Little House of Horrors
As most of my friends know, I am completely smitten with shooting abandoned and derelict structures, a photography genre known as ‘Urban Exploration’ or just plain Urbex. From abandoned factories and decaying mental institutions to decommissioned military bases and old ghost towns, these historic structures are very atmospheric and possess a highly palpable emotional energy. In my opinion, the best way to visualize what our civilization will look like hundreds of years from now is to explore our ruins today. Urban exploration has become all the rage these days, and while some explore these ruins simply to soak up the cool atmosphere, photographers revel in documenting what occurs when nature takes over.
As a person who utilizes the digital technique of HDR (high dynamic range) photography, I am able to combine multiple exposures of the same scene – some overexposed, some normal as metered, and some underexposed – that are then combined into one large digital file and processed using special software. This results in great detail throughout the entire image, from the deepest shadows to the brightest highlights, with an unmatched tonal range and color gamut, something never before possible when shooting with film (analog). The classic dilemma of whether to expose for the highlights or shadows is no longer an issue.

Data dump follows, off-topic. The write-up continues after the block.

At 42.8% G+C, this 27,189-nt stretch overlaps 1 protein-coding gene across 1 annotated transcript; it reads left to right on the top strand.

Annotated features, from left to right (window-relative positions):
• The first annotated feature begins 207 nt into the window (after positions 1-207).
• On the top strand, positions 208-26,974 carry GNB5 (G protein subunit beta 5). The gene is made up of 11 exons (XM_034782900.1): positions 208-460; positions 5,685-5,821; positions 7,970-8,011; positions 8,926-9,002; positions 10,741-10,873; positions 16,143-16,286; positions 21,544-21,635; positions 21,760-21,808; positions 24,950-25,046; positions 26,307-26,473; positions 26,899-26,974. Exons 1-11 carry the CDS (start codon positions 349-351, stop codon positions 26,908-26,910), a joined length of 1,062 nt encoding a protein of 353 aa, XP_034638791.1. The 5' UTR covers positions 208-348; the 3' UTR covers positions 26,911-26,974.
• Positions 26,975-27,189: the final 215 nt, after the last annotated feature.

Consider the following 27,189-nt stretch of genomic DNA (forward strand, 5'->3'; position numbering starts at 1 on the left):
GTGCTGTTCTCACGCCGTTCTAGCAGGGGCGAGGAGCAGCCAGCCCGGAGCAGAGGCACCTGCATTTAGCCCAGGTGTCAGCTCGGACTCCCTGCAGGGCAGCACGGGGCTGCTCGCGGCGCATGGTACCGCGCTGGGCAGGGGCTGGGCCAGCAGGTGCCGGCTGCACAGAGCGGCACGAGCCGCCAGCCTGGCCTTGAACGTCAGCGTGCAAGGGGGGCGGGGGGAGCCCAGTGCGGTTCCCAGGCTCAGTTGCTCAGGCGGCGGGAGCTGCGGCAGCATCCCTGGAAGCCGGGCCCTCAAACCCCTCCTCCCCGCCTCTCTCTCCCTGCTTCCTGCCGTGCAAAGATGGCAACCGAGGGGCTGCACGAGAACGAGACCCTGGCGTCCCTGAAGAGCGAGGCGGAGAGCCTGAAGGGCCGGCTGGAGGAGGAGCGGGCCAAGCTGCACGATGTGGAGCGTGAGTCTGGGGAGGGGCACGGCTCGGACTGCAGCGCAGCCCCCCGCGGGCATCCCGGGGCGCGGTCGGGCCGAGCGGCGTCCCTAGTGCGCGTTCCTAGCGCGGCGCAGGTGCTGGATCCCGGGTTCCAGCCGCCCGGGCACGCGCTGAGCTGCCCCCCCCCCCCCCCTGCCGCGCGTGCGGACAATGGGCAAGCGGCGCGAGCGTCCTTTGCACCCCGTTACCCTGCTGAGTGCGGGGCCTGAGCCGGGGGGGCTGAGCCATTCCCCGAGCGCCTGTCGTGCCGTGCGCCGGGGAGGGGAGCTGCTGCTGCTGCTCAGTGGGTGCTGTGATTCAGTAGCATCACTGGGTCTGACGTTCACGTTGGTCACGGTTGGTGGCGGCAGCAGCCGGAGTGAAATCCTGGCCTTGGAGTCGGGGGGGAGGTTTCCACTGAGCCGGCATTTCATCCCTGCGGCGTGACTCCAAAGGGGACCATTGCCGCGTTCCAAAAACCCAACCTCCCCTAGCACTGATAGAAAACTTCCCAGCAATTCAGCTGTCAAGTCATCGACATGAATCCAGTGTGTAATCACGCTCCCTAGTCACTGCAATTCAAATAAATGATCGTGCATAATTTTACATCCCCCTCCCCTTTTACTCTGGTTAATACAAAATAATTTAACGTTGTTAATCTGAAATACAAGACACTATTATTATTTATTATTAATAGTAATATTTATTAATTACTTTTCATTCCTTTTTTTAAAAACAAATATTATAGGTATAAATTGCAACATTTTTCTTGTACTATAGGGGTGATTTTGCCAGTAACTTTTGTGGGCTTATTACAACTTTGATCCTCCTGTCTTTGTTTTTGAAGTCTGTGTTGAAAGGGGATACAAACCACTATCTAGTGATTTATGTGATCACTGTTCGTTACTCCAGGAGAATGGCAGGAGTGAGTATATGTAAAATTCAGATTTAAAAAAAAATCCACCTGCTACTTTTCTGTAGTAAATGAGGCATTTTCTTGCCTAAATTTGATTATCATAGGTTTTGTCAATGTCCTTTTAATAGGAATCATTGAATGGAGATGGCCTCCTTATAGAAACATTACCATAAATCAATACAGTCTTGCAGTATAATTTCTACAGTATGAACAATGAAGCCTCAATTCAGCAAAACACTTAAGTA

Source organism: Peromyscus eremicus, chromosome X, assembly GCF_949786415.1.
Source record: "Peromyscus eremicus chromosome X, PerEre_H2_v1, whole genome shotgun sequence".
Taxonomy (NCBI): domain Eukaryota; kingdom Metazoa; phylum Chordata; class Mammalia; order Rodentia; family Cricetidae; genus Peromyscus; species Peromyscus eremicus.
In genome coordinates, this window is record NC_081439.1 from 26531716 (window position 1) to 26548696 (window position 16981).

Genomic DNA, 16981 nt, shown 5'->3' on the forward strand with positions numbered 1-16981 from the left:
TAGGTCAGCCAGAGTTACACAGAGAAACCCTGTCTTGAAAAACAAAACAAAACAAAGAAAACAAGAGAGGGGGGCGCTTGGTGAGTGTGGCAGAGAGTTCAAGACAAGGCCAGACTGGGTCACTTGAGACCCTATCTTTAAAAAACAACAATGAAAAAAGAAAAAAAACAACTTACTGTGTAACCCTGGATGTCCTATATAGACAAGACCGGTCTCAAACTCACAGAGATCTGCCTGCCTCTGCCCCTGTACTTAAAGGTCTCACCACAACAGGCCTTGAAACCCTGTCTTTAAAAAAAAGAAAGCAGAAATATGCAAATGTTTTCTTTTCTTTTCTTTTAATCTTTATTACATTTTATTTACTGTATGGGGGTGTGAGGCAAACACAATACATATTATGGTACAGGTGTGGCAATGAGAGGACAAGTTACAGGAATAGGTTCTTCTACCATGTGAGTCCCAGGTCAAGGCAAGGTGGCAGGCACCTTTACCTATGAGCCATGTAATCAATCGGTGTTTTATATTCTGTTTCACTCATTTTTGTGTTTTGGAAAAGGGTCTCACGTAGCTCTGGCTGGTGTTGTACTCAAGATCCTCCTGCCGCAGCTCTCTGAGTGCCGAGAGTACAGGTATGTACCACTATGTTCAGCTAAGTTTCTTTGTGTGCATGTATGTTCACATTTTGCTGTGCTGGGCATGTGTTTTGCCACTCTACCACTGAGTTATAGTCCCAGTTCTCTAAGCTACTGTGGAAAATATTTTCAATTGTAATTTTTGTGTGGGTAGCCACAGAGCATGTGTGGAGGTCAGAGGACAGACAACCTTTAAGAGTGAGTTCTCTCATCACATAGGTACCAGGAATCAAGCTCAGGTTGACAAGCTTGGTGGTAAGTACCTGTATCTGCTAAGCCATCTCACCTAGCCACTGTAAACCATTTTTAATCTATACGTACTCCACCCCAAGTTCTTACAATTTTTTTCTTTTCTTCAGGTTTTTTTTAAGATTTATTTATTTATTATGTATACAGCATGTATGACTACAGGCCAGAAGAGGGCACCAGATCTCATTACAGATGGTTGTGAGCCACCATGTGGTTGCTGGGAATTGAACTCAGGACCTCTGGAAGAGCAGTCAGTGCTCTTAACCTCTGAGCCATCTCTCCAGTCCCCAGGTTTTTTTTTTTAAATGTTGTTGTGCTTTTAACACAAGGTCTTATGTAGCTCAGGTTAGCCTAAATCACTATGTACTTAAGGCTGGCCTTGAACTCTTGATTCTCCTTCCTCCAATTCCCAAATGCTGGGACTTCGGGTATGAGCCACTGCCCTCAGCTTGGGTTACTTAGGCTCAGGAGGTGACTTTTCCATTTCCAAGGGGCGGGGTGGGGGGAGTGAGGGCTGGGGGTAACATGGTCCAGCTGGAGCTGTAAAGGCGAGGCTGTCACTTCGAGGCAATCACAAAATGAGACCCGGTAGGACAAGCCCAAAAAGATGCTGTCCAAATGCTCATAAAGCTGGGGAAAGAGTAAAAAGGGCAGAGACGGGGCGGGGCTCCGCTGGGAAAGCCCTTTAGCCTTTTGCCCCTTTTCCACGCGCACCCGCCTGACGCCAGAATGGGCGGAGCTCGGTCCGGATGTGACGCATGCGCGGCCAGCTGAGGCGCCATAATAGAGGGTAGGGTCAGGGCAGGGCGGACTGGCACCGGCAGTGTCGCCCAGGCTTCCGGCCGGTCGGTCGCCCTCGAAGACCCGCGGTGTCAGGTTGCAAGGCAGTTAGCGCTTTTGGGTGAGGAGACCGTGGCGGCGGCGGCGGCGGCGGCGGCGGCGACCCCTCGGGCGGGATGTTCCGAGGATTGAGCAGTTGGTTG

For some strange reason, certain graffiti artists and urban explorers who visit these decaying structures often leave behind very creepy objects and dolls, which are placed in locations to maximize their shock and horror. In recent months I have been exploring an abandoned sugar mill and its surrounding grounds, containing structures from odd evaporation towers to truck weighing stations. On one occasion as I was approaching the old factory from a different vantage point, a psychedelic, day-glow blue trailer came into view. It still stands proudly – adjacent to a huge pile of rotting, commercial, Paul Bunyan-sized tires and a Porta-Potty.
As I got closer, I began to set up my camera and tripod with much glee. My eager anticipation soon morphed into dread, as a very creepy figure could be seen standing watch in the rear window of the rotting trailer. At first I thought it was a diminutive and disfigured person, but soon realized some troll had placed a very creepy doll inside the trailer. I named this image “A Touch of Trash,” which is appropriate given the degree of detritus in and around the trailer. I am still deciding what to name the creepy old doll. Suggestions anyone?